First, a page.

Google already makes the OS for your smartphone and, for some of us, makes the phone itself. And if you sign up for Project Fi, the tech giant can provide the cellular service for that phone, too.
Project Fi launched in 2015, as an alternate wireless carrier for select Google devices. With Project Fi, Google uses a blend of Wi-Fi and the networks of three carriers to keep you covered, and its pay-only-for-what-you-use approach may appeal to smartphone owners who balk at paying for one unused megabyte of data — provided they’re using an accepted device. And Google's data plans just became more appealing now that Project Fi caps the amount it will charge you each month.
Here’s what you need to know about Google’s Project Fi.
What network does Project Fi use?
Like other mobile virtual network operators, or MVNOs, Project Fi relies on another carrier’s network to provide cellular coverage. In Project Fi’s case, a trio of carriers are used — Sprint, T-Mobile and regional carrier US Cellular. Google says that Project Fi determines which carrier has the fastest network where you happen to be and connects you to that one. Should you relocate to an area where another carrier partner has better coverage, you’ll be switched over to the better connection.
But cellular coverage is only part of the Project Fi story. Like fellow MVNOs Republic Wireless and TextNow, Project Fi also delivers talk, text and data over Wi-Fi when a wireless network is available. Again, Google promises seamless switching between Wi-Fi and cellular connections. And it’s that reliance on Wi-Fi that allows Project Fi to offer lower monthly bills compared to the major carriers.
What phones can you use with Project Fi?
Phone selection is probably the biggest limitation with Project Fi — you can't just bring any old device to Project Fi. But Google is taking steps to address that, adding support for additional phones beyond in-house devices like the Nexus 5X, Nexus 6P, Pixel and Pixel XL and, of course, the Pixel 2 models Google released last fall.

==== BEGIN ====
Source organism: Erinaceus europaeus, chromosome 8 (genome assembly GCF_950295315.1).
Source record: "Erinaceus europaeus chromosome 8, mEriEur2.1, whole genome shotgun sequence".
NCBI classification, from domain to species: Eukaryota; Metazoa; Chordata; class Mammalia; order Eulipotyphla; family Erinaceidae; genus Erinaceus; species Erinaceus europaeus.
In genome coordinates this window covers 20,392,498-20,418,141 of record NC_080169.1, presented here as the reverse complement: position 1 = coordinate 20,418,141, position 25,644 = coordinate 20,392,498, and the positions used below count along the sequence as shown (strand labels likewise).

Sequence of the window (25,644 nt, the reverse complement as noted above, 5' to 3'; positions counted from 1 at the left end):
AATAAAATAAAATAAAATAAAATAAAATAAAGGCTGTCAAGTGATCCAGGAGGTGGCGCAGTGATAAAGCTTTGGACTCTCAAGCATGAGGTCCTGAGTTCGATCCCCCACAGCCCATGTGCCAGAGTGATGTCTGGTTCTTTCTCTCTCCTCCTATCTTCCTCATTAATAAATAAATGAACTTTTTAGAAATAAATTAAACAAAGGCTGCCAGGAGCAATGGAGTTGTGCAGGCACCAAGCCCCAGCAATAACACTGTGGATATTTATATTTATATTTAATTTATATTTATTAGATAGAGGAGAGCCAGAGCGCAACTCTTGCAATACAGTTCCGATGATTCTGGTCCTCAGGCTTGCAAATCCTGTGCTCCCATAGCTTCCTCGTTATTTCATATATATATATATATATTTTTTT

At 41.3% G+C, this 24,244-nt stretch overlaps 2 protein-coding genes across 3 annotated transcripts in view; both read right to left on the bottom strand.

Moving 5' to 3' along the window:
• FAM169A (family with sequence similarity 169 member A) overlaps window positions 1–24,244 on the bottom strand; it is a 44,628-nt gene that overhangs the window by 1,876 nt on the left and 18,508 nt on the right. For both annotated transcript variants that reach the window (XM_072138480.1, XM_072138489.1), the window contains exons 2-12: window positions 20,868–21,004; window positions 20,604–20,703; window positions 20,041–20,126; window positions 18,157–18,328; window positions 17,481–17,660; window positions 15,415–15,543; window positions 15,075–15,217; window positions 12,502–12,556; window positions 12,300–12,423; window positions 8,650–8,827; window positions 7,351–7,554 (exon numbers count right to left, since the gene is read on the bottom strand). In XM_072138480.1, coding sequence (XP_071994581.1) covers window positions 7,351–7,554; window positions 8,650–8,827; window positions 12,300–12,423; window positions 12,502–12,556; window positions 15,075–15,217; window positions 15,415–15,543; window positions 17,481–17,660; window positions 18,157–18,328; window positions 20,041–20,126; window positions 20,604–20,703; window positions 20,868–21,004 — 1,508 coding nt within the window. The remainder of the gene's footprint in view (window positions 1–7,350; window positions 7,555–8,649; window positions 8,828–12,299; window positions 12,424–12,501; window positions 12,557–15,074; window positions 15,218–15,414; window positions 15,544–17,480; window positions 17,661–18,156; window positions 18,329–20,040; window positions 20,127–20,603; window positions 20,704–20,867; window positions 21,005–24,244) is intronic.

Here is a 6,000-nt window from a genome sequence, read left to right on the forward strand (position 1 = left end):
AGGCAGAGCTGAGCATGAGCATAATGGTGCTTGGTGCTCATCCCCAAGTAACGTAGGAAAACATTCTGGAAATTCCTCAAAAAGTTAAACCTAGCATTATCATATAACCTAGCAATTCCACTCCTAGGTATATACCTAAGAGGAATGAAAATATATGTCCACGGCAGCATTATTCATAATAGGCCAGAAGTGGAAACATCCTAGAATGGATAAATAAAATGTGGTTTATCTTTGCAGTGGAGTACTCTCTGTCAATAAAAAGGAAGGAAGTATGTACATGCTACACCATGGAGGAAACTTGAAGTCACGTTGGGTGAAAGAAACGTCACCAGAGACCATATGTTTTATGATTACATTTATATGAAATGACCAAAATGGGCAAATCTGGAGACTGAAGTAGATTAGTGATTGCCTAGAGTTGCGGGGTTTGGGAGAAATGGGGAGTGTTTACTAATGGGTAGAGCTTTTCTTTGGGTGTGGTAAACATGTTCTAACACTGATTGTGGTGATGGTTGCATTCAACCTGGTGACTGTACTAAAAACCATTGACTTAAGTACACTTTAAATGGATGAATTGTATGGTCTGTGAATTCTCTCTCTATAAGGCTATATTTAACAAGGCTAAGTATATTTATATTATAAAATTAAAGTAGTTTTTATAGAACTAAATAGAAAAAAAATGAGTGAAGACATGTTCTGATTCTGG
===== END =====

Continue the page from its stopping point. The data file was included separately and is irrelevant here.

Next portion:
The Moto X4 Android One is also an option for Project Fi customers. (Credit: Tom's Guide)The Moto X4 joined the phones that will work on Project Fi last year. It's an Android One version of the phone, meaning it's as close to stock Android as possible. (A version of the X4 that we saw at the IFA trade show in Berlin had built-in support for Amazon's Alexa assistant, for example; that feature is stripped out of the Android One edition of the X4.) The X4 normally costs $399 through Project Fi, though as of this writing, that price has been slashed to $249. Even without the discount, that means Project Fi now offers a lower cost option if you don't want to pay up for the Pixel 2.
If that's too rich for your blood, consider the newly released Moto G6, which has also been added to Project Fi. Normally $249, that phone currently costs $199 when you buy it through Google's service. We're big fans of the G6's bright screen and solid performance, though you will make some trade-offs with the cameras and battery life.
Expect the ranks of Project Fi-capable phones to grow even further. The service is adding support for the newly announced LG V35 ThinQ as well as the LG G7 ThinQ. Both these options are pretty pricey, though, at $899 and $749, respectively.
Google says it limits which devices are compatible with Project Fi because the devices need to be able to support the Project Fi SIM card, which works with multiple carrier networks. Both the Pixel 2 and Pixel 2 XL cost the same if you buy them through Project Fi as they do at Verizon. Of course, getting your Pixel directly from Google ensures that you’ll get software and security updates as soon as they become available.
Project Fi’s appeal lies in the fact that you won’t have to pay for any unused data.
Project Fi lets you transfer your current cellphone number over to its service when you sign up.
What are the best Project Fi plans?
If Project Fi’s phone selection remains restrictive compared to other carriers, at least it keeps plans simple. You’ve got one plan option: Fi Basics, which provides unlimited talk and text (including international texting) for $20 a month.
But what about data? You estimate how much LTE data you’ll use each month, paying $10 for each GB. Let’s say you expect to use 3GB per month. That would tack on another $30 to your bill, meaning you can expect to pay $50 each month. Given Project Fi’s use of Wi-Fi when available, you presumably would use less LTE data than you might with a traditional carrier.